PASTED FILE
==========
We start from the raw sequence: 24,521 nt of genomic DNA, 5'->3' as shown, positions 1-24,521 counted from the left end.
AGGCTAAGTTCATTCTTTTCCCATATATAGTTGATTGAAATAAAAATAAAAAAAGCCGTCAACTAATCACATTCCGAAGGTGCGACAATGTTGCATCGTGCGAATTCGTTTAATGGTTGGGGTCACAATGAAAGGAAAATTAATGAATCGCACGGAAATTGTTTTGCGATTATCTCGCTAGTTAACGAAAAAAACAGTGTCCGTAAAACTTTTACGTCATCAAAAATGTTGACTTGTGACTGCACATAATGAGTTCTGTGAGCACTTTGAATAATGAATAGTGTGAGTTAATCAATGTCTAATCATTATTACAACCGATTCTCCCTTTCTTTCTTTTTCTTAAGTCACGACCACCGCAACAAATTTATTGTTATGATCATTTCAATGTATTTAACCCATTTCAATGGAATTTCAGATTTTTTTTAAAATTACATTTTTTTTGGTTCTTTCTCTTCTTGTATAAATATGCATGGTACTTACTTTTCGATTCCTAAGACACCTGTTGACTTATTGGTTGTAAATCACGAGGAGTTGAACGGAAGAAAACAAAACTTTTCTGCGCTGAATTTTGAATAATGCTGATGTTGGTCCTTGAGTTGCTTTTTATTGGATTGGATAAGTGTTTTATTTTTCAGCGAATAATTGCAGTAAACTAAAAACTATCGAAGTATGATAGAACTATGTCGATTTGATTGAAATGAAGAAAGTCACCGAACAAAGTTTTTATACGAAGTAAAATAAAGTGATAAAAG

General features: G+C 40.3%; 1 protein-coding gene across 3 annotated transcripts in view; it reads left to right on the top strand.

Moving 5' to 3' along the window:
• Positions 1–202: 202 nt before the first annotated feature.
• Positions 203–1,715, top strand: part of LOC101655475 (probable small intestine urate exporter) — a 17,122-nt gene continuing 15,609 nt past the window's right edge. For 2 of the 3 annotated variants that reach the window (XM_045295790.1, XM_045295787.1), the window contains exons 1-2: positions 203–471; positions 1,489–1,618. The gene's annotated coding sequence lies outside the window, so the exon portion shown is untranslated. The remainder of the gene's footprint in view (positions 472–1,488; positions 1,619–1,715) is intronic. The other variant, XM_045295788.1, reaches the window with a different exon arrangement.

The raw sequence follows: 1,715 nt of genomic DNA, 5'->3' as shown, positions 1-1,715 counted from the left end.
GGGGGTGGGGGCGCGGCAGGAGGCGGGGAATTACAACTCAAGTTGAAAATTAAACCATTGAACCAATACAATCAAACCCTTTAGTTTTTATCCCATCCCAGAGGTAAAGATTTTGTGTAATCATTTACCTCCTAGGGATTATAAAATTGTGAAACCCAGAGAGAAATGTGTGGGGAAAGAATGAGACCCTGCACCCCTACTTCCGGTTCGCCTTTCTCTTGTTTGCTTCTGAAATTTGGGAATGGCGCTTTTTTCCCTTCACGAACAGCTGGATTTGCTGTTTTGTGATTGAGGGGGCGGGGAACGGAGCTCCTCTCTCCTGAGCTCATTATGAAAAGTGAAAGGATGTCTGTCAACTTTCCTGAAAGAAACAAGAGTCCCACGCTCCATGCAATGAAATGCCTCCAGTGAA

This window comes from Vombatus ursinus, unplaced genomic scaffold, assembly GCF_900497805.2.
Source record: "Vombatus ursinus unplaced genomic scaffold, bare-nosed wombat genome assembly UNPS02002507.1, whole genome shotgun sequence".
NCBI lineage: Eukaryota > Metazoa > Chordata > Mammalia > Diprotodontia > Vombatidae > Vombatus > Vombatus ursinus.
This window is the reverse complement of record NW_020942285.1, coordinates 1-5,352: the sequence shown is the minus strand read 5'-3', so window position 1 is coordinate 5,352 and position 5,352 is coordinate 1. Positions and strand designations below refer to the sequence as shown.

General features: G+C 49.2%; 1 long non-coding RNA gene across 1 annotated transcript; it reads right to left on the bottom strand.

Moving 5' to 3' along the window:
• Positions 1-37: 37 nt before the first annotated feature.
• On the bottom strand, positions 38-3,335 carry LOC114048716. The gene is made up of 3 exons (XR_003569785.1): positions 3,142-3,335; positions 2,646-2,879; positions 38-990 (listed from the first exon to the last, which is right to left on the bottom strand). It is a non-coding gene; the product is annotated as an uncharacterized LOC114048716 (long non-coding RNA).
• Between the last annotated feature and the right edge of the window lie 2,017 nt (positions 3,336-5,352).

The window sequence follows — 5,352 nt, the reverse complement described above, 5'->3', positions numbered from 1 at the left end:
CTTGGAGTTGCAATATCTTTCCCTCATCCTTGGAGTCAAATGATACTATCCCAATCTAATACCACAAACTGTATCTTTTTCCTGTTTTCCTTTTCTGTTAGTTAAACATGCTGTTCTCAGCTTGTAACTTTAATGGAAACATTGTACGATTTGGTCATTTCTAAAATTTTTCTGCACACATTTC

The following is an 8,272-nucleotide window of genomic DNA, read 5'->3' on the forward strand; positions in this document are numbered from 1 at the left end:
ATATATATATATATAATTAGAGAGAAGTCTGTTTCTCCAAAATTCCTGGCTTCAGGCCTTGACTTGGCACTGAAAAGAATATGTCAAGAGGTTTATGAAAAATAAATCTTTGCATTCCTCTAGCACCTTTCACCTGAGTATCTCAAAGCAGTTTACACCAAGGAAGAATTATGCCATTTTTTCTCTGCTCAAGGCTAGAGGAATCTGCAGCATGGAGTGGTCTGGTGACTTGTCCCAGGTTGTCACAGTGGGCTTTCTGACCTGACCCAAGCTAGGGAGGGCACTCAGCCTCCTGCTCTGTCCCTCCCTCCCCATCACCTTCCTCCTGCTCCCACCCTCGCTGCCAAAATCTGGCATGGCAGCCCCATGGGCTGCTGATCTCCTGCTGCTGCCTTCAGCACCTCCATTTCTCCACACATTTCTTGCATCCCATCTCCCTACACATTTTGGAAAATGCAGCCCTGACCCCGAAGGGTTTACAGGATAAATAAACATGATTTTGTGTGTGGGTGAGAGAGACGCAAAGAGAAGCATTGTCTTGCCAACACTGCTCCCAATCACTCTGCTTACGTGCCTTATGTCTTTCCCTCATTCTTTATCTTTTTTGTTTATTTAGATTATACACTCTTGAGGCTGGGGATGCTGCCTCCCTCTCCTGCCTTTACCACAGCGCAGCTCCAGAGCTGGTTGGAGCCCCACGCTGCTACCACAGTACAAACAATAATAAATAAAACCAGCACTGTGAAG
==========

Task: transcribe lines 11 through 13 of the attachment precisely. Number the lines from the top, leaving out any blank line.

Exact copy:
NCBI lineage: Eukaryota > Metazoa > Chordata > Mammalia > Diprotodontia > Vombatidae > Vombatus > Vombatus ursinus.
This window is the reverse complement of record NW_020942285.1, coordinates 1-5,352: the sequence shown is the minus strand read 5'-3', so window position 1 is coordinate 5,352 and position 5,352 is coordinate 1. Positions and strand designations below refer to the sequence as shown.

General features: G+C 49.2%; 1 long non-coding RNA gene across 1 annotated transcript; it reads right to left on the bottom strand.